Is There An Alternative?



For the first time since the middle of 2008 Financial Crisis, the S&P 500 Dividend Yield is greater than the yield on 5-, 10-, and 30-year treasuries. [i]


1 30-Year.png


Simply put, stocks are paying more income than bonds which is pretty rare. Historically, bonds tend to pay more income than stocks while offering much less principal appreciation.

What happened?

It’s my view that investors have been piling into bonds as a safe haven for assets as fears of a global recession emerge. Take a look at the returns on some of the bond funds this year: [ii]


2 Bond Funds.png


Intermediate-term bond funds returned 11.25%, short-term corporate bond funds returned 6.2%, and long-term bond funds appreciated 23.5%. These vehicles are generally used for income, not capital appreciation.

In no small part, the global recession risk that has been the catalyst for this herd behavior has been, in our opinion, driven by Trump’s style and rhetoric surrounding his public fight with China.

Look how far yields have dropped since May, keeping in mind that when yields fall, bond prices rise: [iii]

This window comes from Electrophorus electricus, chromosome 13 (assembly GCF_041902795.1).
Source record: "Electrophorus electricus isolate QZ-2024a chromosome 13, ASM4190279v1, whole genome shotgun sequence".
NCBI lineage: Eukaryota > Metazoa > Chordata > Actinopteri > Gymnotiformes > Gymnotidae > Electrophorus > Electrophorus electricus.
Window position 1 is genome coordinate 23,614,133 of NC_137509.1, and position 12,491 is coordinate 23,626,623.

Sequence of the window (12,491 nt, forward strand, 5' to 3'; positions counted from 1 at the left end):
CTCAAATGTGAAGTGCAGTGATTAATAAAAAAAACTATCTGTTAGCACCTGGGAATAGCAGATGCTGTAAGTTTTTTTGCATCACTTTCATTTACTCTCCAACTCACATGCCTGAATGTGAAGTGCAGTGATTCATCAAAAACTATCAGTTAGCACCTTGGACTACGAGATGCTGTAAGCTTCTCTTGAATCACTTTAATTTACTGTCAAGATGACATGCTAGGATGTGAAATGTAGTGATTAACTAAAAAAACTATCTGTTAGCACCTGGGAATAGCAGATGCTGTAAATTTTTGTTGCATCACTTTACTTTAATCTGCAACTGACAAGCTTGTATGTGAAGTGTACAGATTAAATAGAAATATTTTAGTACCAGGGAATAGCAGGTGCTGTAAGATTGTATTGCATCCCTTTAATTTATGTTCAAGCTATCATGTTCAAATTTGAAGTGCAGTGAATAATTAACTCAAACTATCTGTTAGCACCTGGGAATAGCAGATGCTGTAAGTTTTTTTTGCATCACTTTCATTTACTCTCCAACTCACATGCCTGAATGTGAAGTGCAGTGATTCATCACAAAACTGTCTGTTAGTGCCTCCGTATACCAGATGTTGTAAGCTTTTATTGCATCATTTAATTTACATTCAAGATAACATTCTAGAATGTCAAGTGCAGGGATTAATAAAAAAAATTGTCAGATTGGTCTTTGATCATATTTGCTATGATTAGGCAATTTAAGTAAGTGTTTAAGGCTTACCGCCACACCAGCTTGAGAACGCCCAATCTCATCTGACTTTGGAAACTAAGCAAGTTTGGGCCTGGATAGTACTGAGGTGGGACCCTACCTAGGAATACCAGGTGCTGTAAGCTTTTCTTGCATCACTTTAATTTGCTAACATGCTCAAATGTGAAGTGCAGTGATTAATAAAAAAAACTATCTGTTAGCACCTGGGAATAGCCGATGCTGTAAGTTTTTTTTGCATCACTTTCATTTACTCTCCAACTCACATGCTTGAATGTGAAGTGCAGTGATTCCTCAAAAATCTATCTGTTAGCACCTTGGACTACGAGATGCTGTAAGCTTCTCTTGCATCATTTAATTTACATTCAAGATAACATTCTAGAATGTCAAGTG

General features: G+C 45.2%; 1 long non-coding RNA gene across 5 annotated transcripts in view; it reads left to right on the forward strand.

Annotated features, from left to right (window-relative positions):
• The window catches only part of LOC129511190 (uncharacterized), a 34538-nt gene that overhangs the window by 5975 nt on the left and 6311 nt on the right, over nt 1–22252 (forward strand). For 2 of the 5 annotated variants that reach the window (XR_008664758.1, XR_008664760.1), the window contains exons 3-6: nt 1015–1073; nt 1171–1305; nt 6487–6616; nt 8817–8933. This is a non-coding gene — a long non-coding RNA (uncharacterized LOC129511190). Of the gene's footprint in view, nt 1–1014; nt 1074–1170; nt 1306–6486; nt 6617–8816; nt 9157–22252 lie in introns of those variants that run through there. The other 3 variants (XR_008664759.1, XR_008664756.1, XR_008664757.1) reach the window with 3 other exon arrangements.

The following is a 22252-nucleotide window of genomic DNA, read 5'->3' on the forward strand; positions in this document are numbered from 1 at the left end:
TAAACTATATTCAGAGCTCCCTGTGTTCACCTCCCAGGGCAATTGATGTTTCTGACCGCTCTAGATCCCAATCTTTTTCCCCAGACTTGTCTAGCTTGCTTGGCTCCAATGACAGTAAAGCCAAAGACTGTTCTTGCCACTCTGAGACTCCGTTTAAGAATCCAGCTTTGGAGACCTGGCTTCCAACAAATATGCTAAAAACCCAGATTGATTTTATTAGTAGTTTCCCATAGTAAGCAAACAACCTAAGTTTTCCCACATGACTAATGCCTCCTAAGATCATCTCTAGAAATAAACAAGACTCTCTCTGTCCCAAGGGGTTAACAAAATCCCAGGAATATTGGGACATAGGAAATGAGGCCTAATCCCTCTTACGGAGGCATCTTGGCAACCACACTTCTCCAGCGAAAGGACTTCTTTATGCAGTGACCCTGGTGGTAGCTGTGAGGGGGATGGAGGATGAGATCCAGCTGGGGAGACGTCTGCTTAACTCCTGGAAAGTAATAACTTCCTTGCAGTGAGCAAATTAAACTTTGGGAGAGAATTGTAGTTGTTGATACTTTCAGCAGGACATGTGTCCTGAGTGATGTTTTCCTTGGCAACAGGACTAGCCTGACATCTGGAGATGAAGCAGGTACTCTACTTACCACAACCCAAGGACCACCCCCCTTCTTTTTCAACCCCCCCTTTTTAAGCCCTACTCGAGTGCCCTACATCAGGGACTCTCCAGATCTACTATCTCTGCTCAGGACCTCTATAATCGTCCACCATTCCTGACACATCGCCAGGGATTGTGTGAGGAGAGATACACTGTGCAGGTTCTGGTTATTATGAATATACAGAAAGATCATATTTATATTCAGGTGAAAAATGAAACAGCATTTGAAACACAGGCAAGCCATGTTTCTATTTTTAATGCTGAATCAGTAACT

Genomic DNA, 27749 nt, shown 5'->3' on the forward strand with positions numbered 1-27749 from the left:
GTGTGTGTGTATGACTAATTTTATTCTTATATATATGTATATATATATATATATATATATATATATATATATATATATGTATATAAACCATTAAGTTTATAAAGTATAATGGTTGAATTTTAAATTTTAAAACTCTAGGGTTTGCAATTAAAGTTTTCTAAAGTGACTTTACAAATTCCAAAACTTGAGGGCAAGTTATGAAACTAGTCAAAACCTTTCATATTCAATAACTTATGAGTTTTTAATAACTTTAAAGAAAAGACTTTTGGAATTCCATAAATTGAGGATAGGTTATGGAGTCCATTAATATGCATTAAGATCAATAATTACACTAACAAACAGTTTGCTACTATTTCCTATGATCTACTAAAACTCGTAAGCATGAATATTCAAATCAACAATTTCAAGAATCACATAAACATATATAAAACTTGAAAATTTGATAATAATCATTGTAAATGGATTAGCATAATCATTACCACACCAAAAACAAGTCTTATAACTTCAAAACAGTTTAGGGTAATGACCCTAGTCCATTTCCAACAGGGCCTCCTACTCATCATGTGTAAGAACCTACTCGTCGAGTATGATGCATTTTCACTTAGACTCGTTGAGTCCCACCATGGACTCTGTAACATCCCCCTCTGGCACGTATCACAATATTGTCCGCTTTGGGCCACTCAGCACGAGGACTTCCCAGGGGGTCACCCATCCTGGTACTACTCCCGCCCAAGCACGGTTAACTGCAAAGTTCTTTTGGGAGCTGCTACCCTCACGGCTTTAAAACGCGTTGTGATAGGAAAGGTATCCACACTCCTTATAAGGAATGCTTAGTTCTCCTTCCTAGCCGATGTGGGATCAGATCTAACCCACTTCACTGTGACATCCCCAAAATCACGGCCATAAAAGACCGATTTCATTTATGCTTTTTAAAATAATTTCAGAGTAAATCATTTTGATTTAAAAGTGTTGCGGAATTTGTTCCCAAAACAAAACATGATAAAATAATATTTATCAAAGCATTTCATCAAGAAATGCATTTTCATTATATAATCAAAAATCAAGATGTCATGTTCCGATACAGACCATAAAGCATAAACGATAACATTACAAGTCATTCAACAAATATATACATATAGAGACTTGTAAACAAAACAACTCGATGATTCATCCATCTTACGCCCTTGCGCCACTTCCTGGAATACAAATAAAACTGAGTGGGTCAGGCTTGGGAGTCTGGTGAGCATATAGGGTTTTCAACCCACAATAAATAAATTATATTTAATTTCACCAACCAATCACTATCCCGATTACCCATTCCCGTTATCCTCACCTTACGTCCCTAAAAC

3 US Treasury Yields Since May.png


This flight to safety may have a profound impact on stocks when the trend reverses itself. If the dividend yield on the S&P 500 returns to its historic average of 2.08%, we could potentially see stocks rally up to 14%. [iv]


4 S&P 500.png


Right now, this bond rally is probably not exactly what Trump wants to stimulate the economy. In fact, the lower interest rates he’s begging for from the Fed could trim a meaningful amount out of the pockets of American savers in the form of lower deposit rates. Using FDIC data, the average rate on a 5-year CD has fallen from 1.25% at the end of 2018 to 1.07% at the end of August. Thus, a $10,000 investment at current rates would yield almost 15% less than it would have eight months ago. [v]

Finally, this flight to safety, and the inverted yield curve, does not immediately suggest a recession is around the corner. In fact, it could take up to fourteen months before a recession rears its ugly head, based on historical averages. [vi]


5 US Yield Curve Steepness.png


Further, an inverted yield curve may not lead to a contraction in the equity markets in the next year. [vii]


6 S&P 500 Performance After Yield Curve Inversion.png


That’s not to say we can’t face a 20% decline as we did in December of 2018, especially if Trump does not resolve his trade conflicts fairly soon. Maybe our most reliable indicator is Trump’s desire to be re-elected as that certainly needs to involve a resolution with China.

It’s my view that we should see corporate earnings growth recover in the next two quarters, which in turn should support equity prices. Investors, such as major pension plans and retirement plans, probably won’t meet any meaningful return targets with 2% bond yields. They may need to rotate back into equities at some point.

Is there really any other alternative?

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Tim Phillips, CEO, Phillips & Company



ii. (Paywall)